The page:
But multiple sources told The Cable that Kerry’s discussions with both parties were not so specific as to seek commitment to any particular confidence-building measures; Kerry at this stage is simply seeking Israeli buy-in to the concept of confidence-building measures as a step toward talks. But the anonymous Israeli official seemed to reject this construct as well.
"If negotiations are renewed, we will be willing to perform many gestures and steps, but they will take place as part of a process that is already underway," the official said.
Former Rep. Robert Wexler, now the president of the S. Daniel Abraham Center for Middle East Peace, told The Cable that the Israeli officials bashing Kerry on background are simply posturing ahead of what will be a protracted process that will play out over several months, if not years.
"I don’t think that Secretary Kerry or the administration was rebuked. I think the Israelis are reacting to what they think is a recalcitrant Palestinian leadership and the Palestinians are reacting to what they think is a recalcitrant Israeli leadership and Secretary Kerry is in the middle," he said. "Invariably both sides will take exception to what Secretary Kerry is trying to promote and achieve. That’s normal. That might be a necessary first step, what occurred this week. Not a pleasant one but a necessary one to allow Kerry to get to step two with both parties and achieve a more positive result."
Kerry and his inner circle, which includes the heavy influence of senior Middle East advisor Frank Lowenstein, are not naïve about the difficulty of the new peace process initiative they are proposing, Wexler said. They are taking a long view and are planning several more visits by Kerry to the region — the kind of shuttle diplomacy that was taken on by special envoys in past situations.
"The way I see it, you have a secretary of state who earnestly and for all of the right reasons is trying to make sense out of a very messy situation and he is trying to infuse rationality and a degree of trust into a dynamic which is poisoned with too much irrationality and distrust," Wexler said. "It’s a monumental task that Secretary Kerry is taking on… there will be continuous setbacks and he knows that."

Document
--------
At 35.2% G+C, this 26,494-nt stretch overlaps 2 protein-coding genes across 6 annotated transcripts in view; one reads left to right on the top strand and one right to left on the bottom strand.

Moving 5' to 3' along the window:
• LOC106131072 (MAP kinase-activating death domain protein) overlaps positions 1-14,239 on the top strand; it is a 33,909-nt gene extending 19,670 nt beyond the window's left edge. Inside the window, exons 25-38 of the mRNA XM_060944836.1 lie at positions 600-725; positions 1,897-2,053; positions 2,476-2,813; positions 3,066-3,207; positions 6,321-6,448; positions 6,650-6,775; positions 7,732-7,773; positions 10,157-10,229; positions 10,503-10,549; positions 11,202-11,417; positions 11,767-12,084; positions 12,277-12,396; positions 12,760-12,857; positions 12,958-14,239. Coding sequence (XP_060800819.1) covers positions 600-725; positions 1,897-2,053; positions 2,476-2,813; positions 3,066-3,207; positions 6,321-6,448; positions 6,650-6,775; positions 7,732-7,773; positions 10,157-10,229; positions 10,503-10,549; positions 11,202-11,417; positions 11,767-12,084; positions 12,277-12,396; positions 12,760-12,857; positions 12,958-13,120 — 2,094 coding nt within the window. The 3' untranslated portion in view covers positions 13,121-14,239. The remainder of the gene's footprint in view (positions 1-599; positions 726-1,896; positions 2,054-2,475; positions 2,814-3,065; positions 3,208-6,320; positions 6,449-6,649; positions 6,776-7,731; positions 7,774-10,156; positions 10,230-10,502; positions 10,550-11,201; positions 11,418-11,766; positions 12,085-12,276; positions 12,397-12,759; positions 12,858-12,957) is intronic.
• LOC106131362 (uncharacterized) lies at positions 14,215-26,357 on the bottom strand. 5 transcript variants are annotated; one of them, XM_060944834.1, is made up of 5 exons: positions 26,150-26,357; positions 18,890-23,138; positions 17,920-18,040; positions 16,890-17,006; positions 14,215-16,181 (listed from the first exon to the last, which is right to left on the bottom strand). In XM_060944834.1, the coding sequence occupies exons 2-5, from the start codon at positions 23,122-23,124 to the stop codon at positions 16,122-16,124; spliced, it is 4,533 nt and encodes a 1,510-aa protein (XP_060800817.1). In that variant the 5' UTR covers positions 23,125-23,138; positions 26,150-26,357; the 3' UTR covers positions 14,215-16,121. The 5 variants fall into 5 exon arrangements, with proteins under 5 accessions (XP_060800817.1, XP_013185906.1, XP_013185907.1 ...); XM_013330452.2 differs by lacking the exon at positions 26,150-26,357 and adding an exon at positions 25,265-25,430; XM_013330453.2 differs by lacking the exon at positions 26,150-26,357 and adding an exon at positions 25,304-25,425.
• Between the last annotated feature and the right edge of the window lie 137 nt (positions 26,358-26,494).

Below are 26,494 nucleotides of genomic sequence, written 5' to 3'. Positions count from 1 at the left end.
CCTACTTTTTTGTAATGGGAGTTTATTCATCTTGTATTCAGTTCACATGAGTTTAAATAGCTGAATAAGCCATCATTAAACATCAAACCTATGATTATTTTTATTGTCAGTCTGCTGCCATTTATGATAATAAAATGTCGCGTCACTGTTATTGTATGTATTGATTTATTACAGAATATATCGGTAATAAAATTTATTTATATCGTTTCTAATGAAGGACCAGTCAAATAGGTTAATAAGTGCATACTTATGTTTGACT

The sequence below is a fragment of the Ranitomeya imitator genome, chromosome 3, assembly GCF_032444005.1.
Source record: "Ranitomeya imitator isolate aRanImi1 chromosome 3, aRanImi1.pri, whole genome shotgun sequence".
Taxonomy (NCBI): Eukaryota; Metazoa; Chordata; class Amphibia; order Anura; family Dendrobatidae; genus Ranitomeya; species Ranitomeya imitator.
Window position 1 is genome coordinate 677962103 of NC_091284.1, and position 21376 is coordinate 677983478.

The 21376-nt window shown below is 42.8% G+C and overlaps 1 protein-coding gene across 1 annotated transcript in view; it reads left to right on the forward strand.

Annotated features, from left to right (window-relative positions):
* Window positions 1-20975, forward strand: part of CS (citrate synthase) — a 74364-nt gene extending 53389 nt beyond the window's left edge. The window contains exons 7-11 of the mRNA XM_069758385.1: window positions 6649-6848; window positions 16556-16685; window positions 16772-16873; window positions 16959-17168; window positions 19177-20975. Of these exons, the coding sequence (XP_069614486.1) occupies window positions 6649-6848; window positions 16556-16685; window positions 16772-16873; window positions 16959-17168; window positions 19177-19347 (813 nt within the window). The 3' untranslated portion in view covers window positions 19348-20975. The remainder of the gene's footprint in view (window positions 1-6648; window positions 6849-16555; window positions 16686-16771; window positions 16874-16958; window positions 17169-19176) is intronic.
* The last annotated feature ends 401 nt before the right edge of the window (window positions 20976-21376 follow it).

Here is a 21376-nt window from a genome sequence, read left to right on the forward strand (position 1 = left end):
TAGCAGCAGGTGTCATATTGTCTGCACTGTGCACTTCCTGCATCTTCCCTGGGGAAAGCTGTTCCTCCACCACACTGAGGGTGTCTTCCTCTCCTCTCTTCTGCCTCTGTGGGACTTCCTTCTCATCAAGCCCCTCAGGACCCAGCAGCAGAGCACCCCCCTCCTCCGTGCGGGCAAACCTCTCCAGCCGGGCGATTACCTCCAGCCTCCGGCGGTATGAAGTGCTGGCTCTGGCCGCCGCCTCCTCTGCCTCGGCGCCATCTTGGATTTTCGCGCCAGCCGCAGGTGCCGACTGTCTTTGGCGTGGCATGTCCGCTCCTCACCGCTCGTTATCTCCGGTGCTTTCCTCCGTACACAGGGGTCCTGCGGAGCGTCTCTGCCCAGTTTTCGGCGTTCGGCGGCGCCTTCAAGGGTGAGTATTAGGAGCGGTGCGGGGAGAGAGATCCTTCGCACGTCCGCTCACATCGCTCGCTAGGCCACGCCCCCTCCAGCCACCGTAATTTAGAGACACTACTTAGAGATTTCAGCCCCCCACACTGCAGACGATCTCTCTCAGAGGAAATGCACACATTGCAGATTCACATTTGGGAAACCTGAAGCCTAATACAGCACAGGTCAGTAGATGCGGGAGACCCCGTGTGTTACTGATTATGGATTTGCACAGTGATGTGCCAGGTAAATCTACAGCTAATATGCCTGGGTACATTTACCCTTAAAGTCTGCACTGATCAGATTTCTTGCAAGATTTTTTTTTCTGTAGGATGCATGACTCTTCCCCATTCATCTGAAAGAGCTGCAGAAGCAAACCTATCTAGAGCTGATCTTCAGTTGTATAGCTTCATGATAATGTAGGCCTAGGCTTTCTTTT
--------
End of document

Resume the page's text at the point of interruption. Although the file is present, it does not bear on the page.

The advantages of having the secretary of state handle the diplomacy personally outweigh the disadvantages, Wexler argued, which include distracting Kerry from other matters around the world and placing the new secretary’s credibility on the line very early on in the process.
The Obama administration needs to prove to both sides that it is committed to this new peace push in order to pressure both sides to dislodge themselves from their positions of inertia, Wexler said.
"Both parties are now seeking to ascertain is how persistent is the administration going to be? How much skin is Kerry and Obama prepared to put in the game?" Wexler said. "If both sides perceive that both Kerry and Obama are willing to bleed some, then the parties will become more accommodating."
Both the Israelis and the Palestinians can be expected to resist Kerry’s initiative in the press because they are both posturing ahead of a possible direct negotiation, according to Wexler.
"For the time being, their strategy will be not to agree with what Secretary Kerry is promoting," he said. "Kerry’s team is developing a 2, 3, 4 year strategy, because they understand all the obstacles that will be presented. This is the only reasonable course that has any likelihood of success and that’s a reflection of the dire situation that we’re in."